Pastoral Message, Kieran Conry, 1 July 2001
One of the letters that I received in the last few weeks was from the mother of a friend of my brother Vincent, who died ten years ago. The two were at college together at Strawberry Hill and shared a great sense of humour. One of the images that will always stick in my mind is that of my brother's friend, Andrew, working on a building site. It was not really his natural habitat, and he described having to take a wheelbarrow full of wet cement across the site. Bad enough as that was, it meant crossing a plank suspended between two low walls. As he set off across the plank, the plank began to bounce slightly. As the plank bounced, the wet cement began to move backwards and forwards. As the cement moved, the plank bounced more and more. By this stage in the story the two of them were helpless with laughter and so it was left unfinished.
The image of the plank seemed appropriate, not just for this Sunday's readings, but for my own personal situation as I step into my predecessor's shoes and take over the pastoral responsibility for the Diocese of Arundel and Brighton. I know that there is only one way to go, but as I step out I begin to feel the plank start to bounce. And then at times I feel that not only am I setting out across a wobbly plank, but that I have got both hands firmly anchored to a barrow of wet cement.
The gospel reading for today can come across as rather negative - "There is no going back if you have set your hand to the plough." suppose the same was literally true for a plough: it could only go forward. But the past is more familiar territory, and a place where we might feel safest. If at times it had its difficulties, at least now with hindsight and experience we are better able to deal with those difficulties.
The same isn't true for the future. We don't know what it might turn up. At this time of the year many young people are facing their own futures in a particularly stark and real way. For some, success in exams will mean that the future - in the short term, at least - seems fairly secure and predictable. For others, though, who have not done so well or have done very badly, the prospects must seem quite scary or demoralising. I don't know what it's like being a young person today, and I hope that some of them will help me to understand. But it's not only the youth who are in that situation. Many others are facing new horizons. Starting out on married life these days must take particular courage. And the same is true for other vocations and life -choices. I have met some of our seminarians training to be the priests of the future and I greatly admire their courage and commitment.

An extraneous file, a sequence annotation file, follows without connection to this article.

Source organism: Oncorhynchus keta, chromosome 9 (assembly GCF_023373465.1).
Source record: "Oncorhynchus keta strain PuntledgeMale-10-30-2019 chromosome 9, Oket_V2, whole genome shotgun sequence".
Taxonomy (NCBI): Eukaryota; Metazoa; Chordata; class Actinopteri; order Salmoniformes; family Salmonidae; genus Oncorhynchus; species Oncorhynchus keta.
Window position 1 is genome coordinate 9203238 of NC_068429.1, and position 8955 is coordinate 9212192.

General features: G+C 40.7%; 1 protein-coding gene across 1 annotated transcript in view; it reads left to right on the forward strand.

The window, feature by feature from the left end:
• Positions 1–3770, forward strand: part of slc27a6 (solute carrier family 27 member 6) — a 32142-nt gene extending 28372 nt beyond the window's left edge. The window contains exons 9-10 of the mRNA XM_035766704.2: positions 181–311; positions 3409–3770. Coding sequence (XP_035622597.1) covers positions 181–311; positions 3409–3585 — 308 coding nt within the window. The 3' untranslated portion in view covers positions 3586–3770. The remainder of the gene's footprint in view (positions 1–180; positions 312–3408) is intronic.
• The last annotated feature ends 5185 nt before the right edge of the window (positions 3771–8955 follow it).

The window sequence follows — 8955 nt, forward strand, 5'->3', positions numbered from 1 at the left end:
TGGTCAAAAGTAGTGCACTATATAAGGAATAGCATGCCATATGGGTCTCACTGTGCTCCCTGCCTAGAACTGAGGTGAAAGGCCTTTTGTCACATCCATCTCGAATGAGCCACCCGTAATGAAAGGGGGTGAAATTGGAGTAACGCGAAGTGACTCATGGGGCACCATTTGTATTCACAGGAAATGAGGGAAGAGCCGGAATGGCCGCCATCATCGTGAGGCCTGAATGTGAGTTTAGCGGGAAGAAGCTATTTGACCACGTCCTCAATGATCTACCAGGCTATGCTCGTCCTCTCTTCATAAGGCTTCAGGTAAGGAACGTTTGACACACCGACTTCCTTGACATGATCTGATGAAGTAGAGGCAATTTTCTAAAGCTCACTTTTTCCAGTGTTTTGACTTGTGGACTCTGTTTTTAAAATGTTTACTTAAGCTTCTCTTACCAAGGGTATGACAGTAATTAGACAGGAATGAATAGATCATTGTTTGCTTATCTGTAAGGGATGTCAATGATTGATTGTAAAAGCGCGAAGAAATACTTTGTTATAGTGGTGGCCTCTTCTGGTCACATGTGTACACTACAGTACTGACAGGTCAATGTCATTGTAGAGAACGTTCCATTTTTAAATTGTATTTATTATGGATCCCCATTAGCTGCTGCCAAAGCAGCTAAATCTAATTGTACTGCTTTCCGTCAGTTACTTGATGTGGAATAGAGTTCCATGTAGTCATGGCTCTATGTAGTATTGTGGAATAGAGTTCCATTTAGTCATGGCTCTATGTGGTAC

As a diocese we are also facing a new future. While the past fourteen months have been uncertain and in their own way unsettling, the end of that wait does not necessarily mean that things are any more certain. We have to decide together what our priorities are, how we are to face some of the difficulties like declining numbers of priests.
The message of the gospel is not the message, "Well, it's too late now, you've made your choice." It is rather that we are committed, and committed to something important and worthwhile. When the National Conference of Priests first met over twenty-five years ago, it met in a spirit of some turmoil and was described as a clerical trade union. At the first meeting there was great debate about what should be on the agenda. Then someone stood up and said simply, "The most important item on the agenda is the date of the next meeting." Whatever was to happen, the group committed itself to meeting again and to its own future.
We are committed to a common aim already, simply because of our baptism. Now we have to forge a clearer vision again of how we want to realise that aim in our diocese. On the weekend of my Ordination I said that I would like people to see the Church as a place where they feel welcome. This is part of a vision, but the broader vision we shall have to build together. With assurance of my prayers and good wishes, Rt. Rev. Kieran Conry Bishop of Arundel & Brighton
With Assurance of my prayers and good wishes
Rt. Rev. Kieran Conry
Bishop of Arundel and Brighton